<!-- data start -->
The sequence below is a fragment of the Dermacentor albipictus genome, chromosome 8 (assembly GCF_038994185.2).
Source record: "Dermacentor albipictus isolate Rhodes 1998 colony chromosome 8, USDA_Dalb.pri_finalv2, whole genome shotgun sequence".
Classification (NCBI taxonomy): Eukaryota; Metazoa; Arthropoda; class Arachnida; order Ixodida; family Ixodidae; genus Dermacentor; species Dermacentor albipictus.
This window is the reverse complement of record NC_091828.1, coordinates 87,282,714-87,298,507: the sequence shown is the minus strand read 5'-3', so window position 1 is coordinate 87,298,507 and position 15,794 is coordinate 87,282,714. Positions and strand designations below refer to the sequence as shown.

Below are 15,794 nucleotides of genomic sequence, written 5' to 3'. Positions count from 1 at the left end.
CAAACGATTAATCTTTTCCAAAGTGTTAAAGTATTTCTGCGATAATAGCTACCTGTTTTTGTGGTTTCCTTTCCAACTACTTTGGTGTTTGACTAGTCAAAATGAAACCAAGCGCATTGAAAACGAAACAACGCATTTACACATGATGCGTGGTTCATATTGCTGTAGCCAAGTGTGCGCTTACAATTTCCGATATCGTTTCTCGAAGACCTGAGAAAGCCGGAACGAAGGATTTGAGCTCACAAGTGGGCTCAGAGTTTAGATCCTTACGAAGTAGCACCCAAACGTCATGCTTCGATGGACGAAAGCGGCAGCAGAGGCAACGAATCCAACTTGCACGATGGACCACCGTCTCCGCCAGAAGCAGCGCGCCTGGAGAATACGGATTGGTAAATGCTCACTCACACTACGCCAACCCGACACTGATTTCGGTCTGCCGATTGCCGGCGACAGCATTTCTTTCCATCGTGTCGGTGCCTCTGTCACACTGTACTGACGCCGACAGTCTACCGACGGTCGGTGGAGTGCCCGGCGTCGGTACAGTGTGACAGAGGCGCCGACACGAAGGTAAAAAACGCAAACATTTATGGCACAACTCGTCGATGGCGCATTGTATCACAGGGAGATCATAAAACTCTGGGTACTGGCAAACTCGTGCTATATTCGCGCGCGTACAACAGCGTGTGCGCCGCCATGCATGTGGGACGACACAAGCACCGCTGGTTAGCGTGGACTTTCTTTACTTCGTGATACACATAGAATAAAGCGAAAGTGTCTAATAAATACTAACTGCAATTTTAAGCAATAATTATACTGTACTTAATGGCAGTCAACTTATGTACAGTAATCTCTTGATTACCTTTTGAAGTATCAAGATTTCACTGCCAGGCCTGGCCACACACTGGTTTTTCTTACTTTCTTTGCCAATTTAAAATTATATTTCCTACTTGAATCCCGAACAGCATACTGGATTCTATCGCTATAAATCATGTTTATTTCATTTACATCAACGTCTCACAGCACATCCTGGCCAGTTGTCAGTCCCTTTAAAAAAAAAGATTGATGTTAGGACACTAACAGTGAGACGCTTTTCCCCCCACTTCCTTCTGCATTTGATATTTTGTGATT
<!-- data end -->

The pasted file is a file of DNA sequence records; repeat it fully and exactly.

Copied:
The sequence below is a fragment of the Dermacentor albipictus genome, chromosome 8 (assembly GCF_038994185.2).
Source record: "Dermacentor albipictus isolate Rhodes 1998 colony chromosome 8, USDA_Dalb.pri_finalv2, whole genome shotgun sequence".
Classification (NCBI taxonomy): Eukaryota; Metazoa; Arthropoda; class Arachnida; order Ixodida; family Ixodidae; genus Dermacentor; species Dermacentor albipictus.
This window is the reverse complement of record NC_091828.1, coordinates 87,282,714-87,298,507: the sequence shown is the minus strand read 5'-3', so window position 1 is coordinate 87,298,507 and position 15,794 is coordinate 87,282,714. Positions and strand designations below refer to the sequence as shown.

Below are 15,794 nucleotides of genomic sequence, written 5' to 3'. Positions count from 1 at the left end.
CAAACGATTAATCTTTTCCAAAGTGTTAAAGTATTTCTGCGATAATAGCTACCTGTTTTTGTGGTTTCCTTTCCAACTACTTTGGTGTTTGACTAGTCAAAATGAAACCAAGCGCATTGAAAACGAAACAACGCATTTACACATGATGCGTGGTTCATATTGCTGTAGCCAAGTGTGCGCTTACAATTTCCGATATCGTTTCTCGAAGACCTGAGAAAGCCGGAACGAAGGATTTGAGCTCACAAGTGGGCTCAGAGTTTAGATCCTTACGAAGTAGCACCCAAACGTCATGCTTCGATGGACGAAAGCGGCAGCAGAGGCAACGAATCCAACTTGCACGATGGACCACCGTCTCCGCCAGAAGCAGCGCGCCTGGAGAATACGGATTGGTAAATGCTCACTCACACTACGCCAACCCGACACTGATTTCGGTCTGCCGATTGCCGGCGACAGCATTTCTTTCCATCGTGTCGGTGCCTCTGTCACACTGTACTGACGCCGACAGTCTACCGACGGTCGGTGGAGTGCCCGGCGTCGGTACAGTGTGACAGAGGCGCCGACACGAAGGTAAAAAACGCAAACATTTATGGCACAACTCGTCGATGGCGCATTGTATCACAGGGAGATCATAAAACTCTGGGTACTGGCAAACTCGTGCTATATTCGCGCGCGTACAACAGCGTGTGCGCCGCCATGCATGTGGGACGACACAAGCACCGCTGGTTAGCGTGGACTTTCTTTACTTCGTGATACACATAGAATAAAGCGAAAGTGTCTAATAAATACTAACTGCAATTTTAAGCAATAATTATACTGTACTTAATGGCAGTCAACTTATGTACAGTAATCTCTTGATTACCTTTTGAAGTATCAAGATTTCACTGCCAGGCCTGGCCACACACTGGTTTTTCTTACTTTCTTTGCCAATTTAAAATTATATTTCCTACTTGAATCCCGAACAGCATACTGGATTCTATCGCTATAAATCATGTTTATTTCATTTACATCAACGTCTCACAGCACATCCTGGCCAGTTGTCAGTCCCTTTAAAAAAAAAGATTGATGTTAGGACACTAACAGTGAGACGCTTTTCCCCCCACTTCCTTCTGCATTTGATATTTTGTGATT